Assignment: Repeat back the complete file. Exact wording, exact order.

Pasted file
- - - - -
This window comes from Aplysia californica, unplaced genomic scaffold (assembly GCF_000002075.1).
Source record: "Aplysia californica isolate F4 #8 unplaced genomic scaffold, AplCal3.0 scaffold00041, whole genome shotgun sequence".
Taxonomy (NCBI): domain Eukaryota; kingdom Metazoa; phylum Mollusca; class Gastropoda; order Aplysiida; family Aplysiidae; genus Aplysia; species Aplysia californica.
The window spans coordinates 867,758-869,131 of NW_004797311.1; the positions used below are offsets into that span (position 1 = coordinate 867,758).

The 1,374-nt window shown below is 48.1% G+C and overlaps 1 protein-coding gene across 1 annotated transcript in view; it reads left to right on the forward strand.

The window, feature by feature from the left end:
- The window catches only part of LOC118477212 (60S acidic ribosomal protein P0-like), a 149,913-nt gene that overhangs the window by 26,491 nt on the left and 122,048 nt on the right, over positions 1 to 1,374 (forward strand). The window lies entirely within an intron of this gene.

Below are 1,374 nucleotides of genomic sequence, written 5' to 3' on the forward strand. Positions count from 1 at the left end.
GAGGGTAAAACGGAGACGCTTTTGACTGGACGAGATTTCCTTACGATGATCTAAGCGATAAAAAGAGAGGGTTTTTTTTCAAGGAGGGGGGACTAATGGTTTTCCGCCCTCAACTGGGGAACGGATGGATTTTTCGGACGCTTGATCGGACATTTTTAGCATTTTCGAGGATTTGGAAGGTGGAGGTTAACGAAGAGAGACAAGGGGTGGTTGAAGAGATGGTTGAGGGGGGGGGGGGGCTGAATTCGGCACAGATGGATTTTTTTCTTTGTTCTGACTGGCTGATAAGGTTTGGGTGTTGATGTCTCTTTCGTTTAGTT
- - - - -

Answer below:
This window comes from Aplysia californica, unplaced genomic scaffold (assembly GCF_000002075.1).
Source record: "Aplysia californica isolate F4 #8 unplaced genomic scaffold, AplCal3.0 scaffold00041, whole genome shotgun sequence".
Taxonomy (NCBI): domain Eukaryota; kingdom Metazoa; phylum Mollusca; class Gastropoda; order Aplysiida; family Aplysiidae; genus Aplysia; species Aplysia californica.
The window spans coordinates 867,758-869,131 of NW_004797311.1; the positions used below are offsets into that span (position 1 = coordinate 867,758).

The 1,374-nt window shown below is 48.1% G+C and overlaps 1 protein-coding gene across 1 annotated transcript in view; it reads left to right on the forward strand.

The window, feature by feature from the left end:
- The window catches only part of LOC118477212 (60S acidic ribosomal protein P0-like), a 149,913-nt gene that overhangs the window by 26,491 nt on the left and 122,048 nt on the right, over positions 1 to 1,374 (forward strand). The window lies entirely within an intron of this gene.

Below are 1,374 nucleotides of genomic sequence, written 5' to 3' on the forward strand. Positions count from 1 at the left end.
GAGGGTAAAACGGAGACGCTTTTGACTGGACGAGATTTCCTTACGATGATCTAAGCGATAAAAAGAGAGGGTTTTTTTTCAAGGAGGGGGGACTAATGGTTTTCCGCCCTCAACTGGGGAACGGATGGATTTTTCGGACGCTTGATCGGACATTTTTAGCATTTTCGAGGATTTGGAAGGTGGAGGTTAACGAAGAGAGACAAGGGGTGGTTGAAGAGATGGTTGAGGGGGGGGGGGGGCTGAATTCGGCACAGATGGATTTTTTTCTTTGTTCTGACTGGCTGATAAGGTTTGGGTGTTGATGTCTCTTTCGTTTAGTT